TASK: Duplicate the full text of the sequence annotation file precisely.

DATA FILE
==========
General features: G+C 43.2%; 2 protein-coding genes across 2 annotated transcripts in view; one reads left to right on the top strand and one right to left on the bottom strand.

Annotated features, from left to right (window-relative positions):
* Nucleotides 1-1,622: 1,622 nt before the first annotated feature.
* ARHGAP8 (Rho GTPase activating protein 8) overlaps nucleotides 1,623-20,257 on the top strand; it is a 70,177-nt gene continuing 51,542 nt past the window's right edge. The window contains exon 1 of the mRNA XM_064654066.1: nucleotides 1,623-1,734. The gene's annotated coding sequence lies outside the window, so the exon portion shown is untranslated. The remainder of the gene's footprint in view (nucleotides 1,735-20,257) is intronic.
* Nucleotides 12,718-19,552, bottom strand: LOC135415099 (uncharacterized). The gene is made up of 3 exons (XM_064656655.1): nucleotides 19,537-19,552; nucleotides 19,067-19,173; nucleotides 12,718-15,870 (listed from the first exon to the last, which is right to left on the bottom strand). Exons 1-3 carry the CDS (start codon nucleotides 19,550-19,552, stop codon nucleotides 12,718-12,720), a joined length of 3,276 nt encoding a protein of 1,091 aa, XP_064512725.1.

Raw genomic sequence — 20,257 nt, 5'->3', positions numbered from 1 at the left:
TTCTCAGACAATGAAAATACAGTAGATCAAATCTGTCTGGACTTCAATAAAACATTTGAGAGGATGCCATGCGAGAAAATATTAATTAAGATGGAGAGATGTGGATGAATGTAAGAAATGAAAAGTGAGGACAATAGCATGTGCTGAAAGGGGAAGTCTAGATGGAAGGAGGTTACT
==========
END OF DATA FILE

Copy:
General features: G+C 43.2%; 2 protein-coding genes across 2 annotated transcripts in view; one reads left to right on the top strand and one right to left on the bottom strand.

Annotated features, from left to right (window-relative positions):
* Nucleotides 1-1,622: 1,622 nt before the first annotated feature.
* ARHGAP8 (Rho GTPase activating protein 8) overlaps nucleotides 1,623-20,257 on the top strand; it is a 70,177-nt gene continuing 51,542 nt past the window's right edge. The window contains exon 1 of the mRNA XM_064654066.1: nucleotides 1,623-1,734. The gene's annotated coding sequence lies outside the window, so the exon portion shown is untranslated. The remainder of the gene's footprint in view (nucleotides 1,735-20,257) is intronic.
* Nucleotides 12,718-19,552, bottom strand: LOC135415099 (uncharacterized). The gene is made up of 3 exons (XM_064656655.1): nucleotides 19,537-19,552; nucleotides 19,067-19,173; nucleotides 12,718-15,870 (listed from the first exon to the last, which is right to left on the bottom strand). Exons 1-3 carry the CDS (start codon nucleotides 19,550-19,552, stop codon nucleotides 12,718-12,720), a joined length of 3,276 nt encoding a protein of 1,091 aa, XP_064512725.1.

Raw genomic sequence — 20,257 nt, 5'->3', positions numbered from 1 at the left:
TTCTCAGACAATGAAAATACAGTAGATCAAATCTGTCTGGACTTCAATAAAACATTTGAGAGGATGCCATGCGAGAAAATATTAATTAAGATGGAGAGATGTGGATGAATGTAAGAAATGAAAAGTGAGGACAATAGCATGTGCTGAAAGGGGAAGTCTAGATGGAAGGAGGTTACT